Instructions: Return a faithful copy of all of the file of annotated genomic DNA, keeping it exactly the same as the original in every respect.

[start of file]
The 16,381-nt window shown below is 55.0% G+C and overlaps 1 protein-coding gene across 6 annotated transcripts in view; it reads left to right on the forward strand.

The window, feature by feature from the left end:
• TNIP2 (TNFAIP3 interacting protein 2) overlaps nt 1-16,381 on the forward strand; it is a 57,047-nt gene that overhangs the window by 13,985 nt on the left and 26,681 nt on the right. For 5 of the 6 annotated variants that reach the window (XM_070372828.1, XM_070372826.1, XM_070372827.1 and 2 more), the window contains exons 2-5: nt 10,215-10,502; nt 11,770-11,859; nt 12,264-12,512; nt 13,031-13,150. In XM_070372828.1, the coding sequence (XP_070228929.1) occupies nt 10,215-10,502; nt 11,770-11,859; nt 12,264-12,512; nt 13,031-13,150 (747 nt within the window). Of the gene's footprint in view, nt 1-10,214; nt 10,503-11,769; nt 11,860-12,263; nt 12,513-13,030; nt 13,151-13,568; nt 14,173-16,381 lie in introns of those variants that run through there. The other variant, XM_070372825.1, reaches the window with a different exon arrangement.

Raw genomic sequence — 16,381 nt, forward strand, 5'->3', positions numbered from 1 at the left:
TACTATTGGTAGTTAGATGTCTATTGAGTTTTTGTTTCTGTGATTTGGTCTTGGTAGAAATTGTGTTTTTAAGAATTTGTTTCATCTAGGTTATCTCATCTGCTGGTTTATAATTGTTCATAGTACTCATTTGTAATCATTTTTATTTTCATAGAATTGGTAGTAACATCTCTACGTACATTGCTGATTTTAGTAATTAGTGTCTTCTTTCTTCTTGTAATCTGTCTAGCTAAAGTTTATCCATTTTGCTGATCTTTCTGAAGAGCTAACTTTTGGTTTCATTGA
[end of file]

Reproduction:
The 16,381-nt window shown below is 55.0% G+C and overlaps 1 protein-coding gene across 6 annotated transcripts in view; it reads left to right on the forward strand.

The window, feature by feature from the left end:
• TNIP2 (TNFAIP3 interacting protein 2) overlaps nt 1-16,381 on the forward strand; it is a 57,047-nt gene that overhangs the window by 13,985 nt on the left and 26,681 nt on the right. For 5 of the 6 annotated variants that reach the window (XM_070372828.1, XM_070372826.1, XM_070372827.1 and 2 more), the window contains exons 2-5: nt 10,215-10,502; nt 11,770-11,859; nt 12,264-12,512; nt 13,031-13,150. In XM_070372828.1, the coding sequence (XP_070228929.1) occupies nt 10,215-10,502; nt 11,770-11,859; nt 12,264-12,512; nt 13,031-13,150 (747 nt within the window). Of the gene's footprint in view, nt 1-10,214; nt 10,503-11,769; nt 11,860-12,263; nt 12,513-13,030; nt 13,151-13,568; nt 14,173-16,381 lie in introns of those variants that run through there. The other variant, XM_070372825.1, reaches the window with a different exon arrangement.

Raw genomic sequence — 16,381 nt, forward strand, 5'->3', positions numbered from 1 at the left:
TACTATTGGTAGTTAGATGTCTATTGAGTTTTTGTTTCTGTGATTTGGTCTTGGTAGAAATTGTGTTTTTAAGAATTTGTTTCATCTAGGTTATCTCATCTGCTGGTTTATAATTGTTCATAGTACTCATTTGTAATCATTTTTATTTTCATAGAATTGGTAGTAACATCTCTACGTACATTGCTGATTTTAGTAATTAGTGTCTTCTTTCTTCTTGTAATCTGTCTAGCTAAAGTTTATCCATTTTGCTGATCTTTCTGAAGAGCTAACTTTTGGTTTCATTGA